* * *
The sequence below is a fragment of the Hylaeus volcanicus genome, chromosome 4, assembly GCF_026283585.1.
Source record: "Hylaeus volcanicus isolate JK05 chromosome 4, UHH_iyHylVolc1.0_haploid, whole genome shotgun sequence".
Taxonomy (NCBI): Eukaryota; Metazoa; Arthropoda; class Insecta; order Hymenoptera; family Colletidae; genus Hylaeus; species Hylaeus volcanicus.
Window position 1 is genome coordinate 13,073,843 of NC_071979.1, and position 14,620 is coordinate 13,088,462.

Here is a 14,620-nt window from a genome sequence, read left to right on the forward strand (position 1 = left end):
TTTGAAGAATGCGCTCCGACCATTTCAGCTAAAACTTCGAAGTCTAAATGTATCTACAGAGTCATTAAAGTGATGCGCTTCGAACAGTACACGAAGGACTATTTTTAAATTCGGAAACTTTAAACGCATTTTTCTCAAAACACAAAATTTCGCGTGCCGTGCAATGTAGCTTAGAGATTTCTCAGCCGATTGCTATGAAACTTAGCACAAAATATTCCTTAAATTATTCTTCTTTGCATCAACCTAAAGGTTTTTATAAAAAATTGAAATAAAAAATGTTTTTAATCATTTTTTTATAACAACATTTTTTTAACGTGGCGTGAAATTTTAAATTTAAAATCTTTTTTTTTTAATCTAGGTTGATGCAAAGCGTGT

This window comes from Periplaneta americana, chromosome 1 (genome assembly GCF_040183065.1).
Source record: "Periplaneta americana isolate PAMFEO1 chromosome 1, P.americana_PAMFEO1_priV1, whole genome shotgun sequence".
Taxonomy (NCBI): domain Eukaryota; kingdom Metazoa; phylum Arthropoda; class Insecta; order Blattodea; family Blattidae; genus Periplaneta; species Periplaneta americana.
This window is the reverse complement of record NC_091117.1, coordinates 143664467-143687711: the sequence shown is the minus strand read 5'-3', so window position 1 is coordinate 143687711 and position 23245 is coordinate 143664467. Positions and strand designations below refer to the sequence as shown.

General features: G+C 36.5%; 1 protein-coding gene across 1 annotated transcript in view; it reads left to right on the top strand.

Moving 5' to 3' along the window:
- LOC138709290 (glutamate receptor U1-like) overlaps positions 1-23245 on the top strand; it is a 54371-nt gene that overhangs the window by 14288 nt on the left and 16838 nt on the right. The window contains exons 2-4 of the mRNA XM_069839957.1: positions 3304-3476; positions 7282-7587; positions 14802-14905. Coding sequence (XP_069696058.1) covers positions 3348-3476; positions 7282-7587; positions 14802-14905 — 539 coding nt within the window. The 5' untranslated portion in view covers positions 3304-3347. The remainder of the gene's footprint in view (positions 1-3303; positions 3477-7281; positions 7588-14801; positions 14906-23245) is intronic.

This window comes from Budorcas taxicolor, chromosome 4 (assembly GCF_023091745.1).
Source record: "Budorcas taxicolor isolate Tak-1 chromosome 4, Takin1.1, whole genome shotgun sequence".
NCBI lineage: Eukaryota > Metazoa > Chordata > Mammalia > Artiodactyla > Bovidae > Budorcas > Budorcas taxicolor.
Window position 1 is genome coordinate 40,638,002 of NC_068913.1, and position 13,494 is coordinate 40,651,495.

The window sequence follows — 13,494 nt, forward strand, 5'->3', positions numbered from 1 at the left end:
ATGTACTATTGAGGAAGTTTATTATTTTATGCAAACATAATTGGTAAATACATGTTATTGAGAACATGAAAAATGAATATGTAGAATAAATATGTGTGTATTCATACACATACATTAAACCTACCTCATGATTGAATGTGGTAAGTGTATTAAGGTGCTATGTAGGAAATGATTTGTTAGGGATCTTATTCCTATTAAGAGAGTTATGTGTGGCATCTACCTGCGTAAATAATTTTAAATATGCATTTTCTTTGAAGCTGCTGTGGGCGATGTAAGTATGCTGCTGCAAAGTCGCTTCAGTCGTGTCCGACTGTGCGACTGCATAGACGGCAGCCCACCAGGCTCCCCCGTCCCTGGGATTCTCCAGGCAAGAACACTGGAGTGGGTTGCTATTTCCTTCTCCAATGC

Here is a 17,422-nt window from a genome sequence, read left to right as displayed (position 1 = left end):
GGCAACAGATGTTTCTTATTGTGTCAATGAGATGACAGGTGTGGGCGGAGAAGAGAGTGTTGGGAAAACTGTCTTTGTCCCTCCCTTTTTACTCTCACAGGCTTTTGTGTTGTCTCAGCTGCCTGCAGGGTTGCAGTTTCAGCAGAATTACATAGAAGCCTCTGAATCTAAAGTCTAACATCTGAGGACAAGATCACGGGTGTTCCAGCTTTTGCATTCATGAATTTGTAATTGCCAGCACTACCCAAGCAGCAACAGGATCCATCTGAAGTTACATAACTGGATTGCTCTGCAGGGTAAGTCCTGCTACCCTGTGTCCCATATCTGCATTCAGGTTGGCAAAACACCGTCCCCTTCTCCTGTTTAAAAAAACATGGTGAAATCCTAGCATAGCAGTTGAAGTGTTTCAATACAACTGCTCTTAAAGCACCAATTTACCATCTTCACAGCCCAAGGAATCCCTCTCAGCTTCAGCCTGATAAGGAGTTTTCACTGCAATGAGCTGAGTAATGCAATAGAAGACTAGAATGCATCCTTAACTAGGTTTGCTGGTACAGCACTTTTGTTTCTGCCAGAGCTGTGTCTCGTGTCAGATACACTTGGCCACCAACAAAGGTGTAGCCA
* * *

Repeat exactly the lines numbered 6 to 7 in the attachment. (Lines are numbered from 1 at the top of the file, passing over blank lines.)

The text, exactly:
TTTGAAGAATGCGCTCCGACCATTTCAGCTAAAACTTCGAAGTCTAAATGTATCTACAGAGTCATTAAAGTGATGCGCTTCGAACAGTACACGAAGGACTATTTTTAAATTCGGAAACTTTAAACGCATTTTTCTCAAAACACAAAATTTCGCGTGCCGTGCAATGTAGCTTAGAGATTTCTCAGCCGATTGCTATGAAACTTAGCACAAAATATTCCTTAAATTATTCTTCTTTGCATCAACCTAAAGGTTTTTATAAAAAATTGAAATAAAAAATGTTTTTAATCATTTTTTTATAACAACATTTTTTTAACGTGGCGTGAAATTTTAAATTTAAAATCTTTTTTTTTTAATCTAGGTTGATGCAAAGCGTGT

This window comes from Periplaneta americana, chromosome 1 (genome assembly GCF_040183065.1).